Mick Mulvaney: I've been called worse.
Peter Robinson: Yes, okay. From a conservative district, personally conservative, a conservative by conviction. What are you doing working for Donald Trump?
Mick Mulvaney: You forgot a little streak of libertarianism. I got that, too. I was with Rand Paul in 2016. I have no idea how I got here. I have some indication. I knew Mike Pence when Mike was in the House. Excuse me. I knew the Vice President. Not supposed to do that. When you're in the House, we don't call each other by names. It's sort of hard to get out of that habit. I knew the Vice President when he was in the House, and we liked each other, and I think he liked some of the work I had done that he followed after he left to go to Indiana. Somehow, I got an interview for this job, which is the job that I've wanted since I got to Congress. I remember I worked with Rick Perry in 2012, and he said, "What do you want if I win." I said, "I want to be director." I said the same thing to Rand Paul in 2016. Here I was in New York interviewing with Donald Trump for the position that I wanted. Absolutely fascinating. It was about a 15-minute interview. We talked about the entire panoply of things that the OMB dealt with. His grasp, by the way, of OMB surprised me in a really good way. Most people don't know what OMB is. There was a saying at the agency that if you live outside the Beltway, you've never heard of it, and if you've lived inside the Beltway, you don't know what it does. But we went through, and he was actually weighing the various merits of taking an "insider," someone who had been in government before, versus a Wall Street private sector person and came up with, I think to the conclusion that he wanted somebody who ... This is so arcane. The budget process, the spending process, the regulatory process, which we also handle at OMB, is so unique that you have to have somebody who's been inside government at least a little bit to understand, if nothing else, the language. So he offered me the job. I was talking to a friend of mine who was on the transition team as I was contemplating to take it or not. I said, "Look, you all know me. I'm not like I'm some wallflower in Congress. I'm fairly public about where I stand on things, and he and I may not agree on everything. Is there going to be room in this administration for dissent? Because if you're looking for a yes-man, you came to the wrong place." And the guys said, "No, no, no, no, no. No, no. Not only are we looking for it and is welcome, we are actively seeking it out." He wants to find the very smartest people in the very best areas of policy, of politics, of everything that we're going to deal with even though they disagree because they disagree, put them into a room together, and that's how he's going to manage. That he will sit back and let the other people make the cases for various sides of the arguments, and whatever sort of good ideas filter through that process are the ones he's going to take and go with. That-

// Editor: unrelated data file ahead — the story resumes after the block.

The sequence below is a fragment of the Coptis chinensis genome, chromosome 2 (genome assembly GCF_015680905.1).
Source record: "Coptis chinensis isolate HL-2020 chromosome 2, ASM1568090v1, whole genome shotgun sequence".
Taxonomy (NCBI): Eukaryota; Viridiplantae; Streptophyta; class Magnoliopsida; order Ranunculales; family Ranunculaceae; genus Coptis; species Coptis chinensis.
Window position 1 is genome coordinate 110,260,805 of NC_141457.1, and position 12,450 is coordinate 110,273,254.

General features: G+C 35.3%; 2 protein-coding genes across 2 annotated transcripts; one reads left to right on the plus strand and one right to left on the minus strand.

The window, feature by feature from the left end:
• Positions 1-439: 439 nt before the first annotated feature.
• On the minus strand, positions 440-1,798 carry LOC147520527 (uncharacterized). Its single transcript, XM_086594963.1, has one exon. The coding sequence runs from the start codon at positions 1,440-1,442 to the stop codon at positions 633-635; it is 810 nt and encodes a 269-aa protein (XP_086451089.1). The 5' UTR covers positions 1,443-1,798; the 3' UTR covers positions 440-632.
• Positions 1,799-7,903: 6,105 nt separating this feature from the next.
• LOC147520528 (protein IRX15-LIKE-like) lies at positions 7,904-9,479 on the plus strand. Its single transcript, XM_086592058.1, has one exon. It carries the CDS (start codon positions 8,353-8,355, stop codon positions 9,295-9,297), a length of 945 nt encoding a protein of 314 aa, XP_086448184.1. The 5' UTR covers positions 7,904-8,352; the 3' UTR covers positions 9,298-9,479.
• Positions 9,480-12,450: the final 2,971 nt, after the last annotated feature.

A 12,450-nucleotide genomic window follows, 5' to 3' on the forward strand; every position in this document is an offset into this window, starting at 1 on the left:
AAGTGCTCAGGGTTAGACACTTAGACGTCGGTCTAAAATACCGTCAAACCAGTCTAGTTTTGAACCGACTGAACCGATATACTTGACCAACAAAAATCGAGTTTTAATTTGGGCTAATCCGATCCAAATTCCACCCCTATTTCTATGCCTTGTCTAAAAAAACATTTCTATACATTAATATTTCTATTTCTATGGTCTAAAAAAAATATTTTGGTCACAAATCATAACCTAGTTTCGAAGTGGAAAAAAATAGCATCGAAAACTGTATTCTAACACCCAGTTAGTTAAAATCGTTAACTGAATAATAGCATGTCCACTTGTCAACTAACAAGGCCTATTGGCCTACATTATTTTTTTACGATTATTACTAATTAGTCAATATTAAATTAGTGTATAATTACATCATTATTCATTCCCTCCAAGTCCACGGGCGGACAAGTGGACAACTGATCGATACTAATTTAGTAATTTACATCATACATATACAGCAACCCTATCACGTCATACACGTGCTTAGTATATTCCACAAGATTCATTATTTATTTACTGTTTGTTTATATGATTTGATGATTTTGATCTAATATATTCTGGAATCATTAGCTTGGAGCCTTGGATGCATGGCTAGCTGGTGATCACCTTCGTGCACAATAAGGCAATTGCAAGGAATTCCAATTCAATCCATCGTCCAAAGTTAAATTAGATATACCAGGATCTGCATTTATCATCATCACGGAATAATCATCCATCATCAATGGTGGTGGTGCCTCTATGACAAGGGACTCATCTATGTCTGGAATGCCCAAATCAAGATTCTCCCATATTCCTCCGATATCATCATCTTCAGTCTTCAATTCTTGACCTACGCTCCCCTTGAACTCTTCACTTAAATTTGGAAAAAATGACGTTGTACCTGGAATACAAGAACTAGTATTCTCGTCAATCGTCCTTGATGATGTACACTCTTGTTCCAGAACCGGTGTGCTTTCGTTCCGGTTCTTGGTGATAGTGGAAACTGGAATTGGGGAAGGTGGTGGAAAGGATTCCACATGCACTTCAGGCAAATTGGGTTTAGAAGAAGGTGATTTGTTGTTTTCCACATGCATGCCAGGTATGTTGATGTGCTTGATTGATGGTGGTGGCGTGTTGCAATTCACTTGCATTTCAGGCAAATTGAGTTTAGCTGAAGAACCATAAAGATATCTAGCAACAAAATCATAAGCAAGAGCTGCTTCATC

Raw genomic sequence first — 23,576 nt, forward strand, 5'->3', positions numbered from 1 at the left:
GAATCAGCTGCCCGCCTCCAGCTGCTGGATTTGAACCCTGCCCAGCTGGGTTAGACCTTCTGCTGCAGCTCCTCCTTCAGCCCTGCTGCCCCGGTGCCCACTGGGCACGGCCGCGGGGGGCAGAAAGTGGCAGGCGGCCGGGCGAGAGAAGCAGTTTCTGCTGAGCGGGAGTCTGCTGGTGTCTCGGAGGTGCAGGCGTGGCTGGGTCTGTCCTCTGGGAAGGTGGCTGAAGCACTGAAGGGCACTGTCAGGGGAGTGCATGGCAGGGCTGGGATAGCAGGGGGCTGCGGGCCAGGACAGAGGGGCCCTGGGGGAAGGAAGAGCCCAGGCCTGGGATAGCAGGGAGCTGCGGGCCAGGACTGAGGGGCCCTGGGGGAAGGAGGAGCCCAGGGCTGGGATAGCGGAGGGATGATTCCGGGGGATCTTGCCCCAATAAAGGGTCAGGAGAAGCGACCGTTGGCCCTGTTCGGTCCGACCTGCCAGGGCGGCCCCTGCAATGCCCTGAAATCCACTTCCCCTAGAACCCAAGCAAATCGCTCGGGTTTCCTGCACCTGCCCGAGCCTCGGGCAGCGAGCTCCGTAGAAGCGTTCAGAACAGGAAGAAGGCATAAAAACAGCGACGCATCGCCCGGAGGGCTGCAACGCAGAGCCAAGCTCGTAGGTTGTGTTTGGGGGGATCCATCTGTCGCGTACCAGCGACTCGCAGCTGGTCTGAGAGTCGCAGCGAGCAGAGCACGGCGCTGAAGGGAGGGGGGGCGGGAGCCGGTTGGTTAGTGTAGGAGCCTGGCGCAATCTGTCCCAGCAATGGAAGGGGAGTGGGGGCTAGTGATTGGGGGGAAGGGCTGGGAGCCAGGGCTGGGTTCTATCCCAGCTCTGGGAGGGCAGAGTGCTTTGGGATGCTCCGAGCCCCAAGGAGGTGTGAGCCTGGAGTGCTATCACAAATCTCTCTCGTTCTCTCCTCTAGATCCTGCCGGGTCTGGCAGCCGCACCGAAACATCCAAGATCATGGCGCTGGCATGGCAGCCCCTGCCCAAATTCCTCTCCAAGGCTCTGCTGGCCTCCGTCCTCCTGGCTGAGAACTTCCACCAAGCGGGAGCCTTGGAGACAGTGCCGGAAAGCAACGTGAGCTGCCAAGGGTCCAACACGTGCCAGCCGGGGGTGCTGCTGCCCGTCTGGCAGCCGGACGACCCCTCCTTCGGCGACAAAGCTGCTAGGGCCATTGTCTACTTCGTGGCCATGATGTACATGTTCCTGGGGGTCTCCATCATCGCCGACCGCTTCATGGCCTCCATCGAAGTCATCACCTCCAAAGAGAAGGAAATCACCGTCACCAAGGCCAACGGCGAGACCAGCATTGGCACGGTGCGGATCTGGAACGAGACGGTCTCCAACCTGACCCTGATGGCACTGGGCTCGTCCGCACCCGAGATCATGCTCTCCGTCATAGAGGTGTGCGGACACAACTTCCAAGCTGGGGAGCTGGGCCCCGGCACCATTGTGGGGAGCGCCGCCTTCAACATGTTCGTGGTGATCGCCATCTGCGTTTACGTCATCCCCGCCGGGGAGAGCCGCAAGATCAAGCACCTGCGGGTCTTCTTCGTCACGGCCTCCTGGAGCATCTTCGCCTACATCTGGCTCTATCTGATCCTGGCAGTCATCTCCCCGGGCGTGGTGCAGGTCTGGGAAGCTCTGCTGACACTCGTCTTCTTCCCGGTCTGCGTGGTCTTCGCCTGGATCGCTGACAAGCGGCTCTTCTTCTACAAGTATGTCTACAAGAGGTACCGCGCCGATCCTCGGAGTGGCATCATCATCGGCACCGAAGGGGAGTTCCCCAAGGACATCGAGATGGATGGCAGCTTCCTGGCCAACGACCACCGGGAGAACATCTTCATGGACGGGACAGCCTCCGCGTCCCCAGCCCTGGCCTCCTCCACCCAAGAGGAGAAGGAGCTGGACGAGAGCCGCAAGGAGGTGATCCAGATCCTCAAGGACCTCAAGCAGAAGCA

Peter Robinson That's happening?
Mick Mulvaney: That is happening now. Listen, Gary Cohn and I ... Gary Cohn is a-
Peter Robinson: Gary Cohn is the National-
Mick Mulvaney: Economic Council director-
Peter Robinson: Council director.
Mick Mulvaney: From New York. Former Goldman president. Certainly identifies more as a Democrat than I do. Some of the best and most intellectual academic conversations about policy I've had with that gentleman in the last couple of weeks. Better than any I've on the Hill in my six years there. When you sit down with him and Steven Mnuchin and Wilbur Ross and Rick Perry and Betsy DeVos and Scott Pruitt, really good ideas come from that. It's really kind of a neat process to watch. We've only been there 110 days or something like that, so we're still in sort of the beginning of that pipeline, but I'm very excited about the team he's put together because we don't always agree with each other.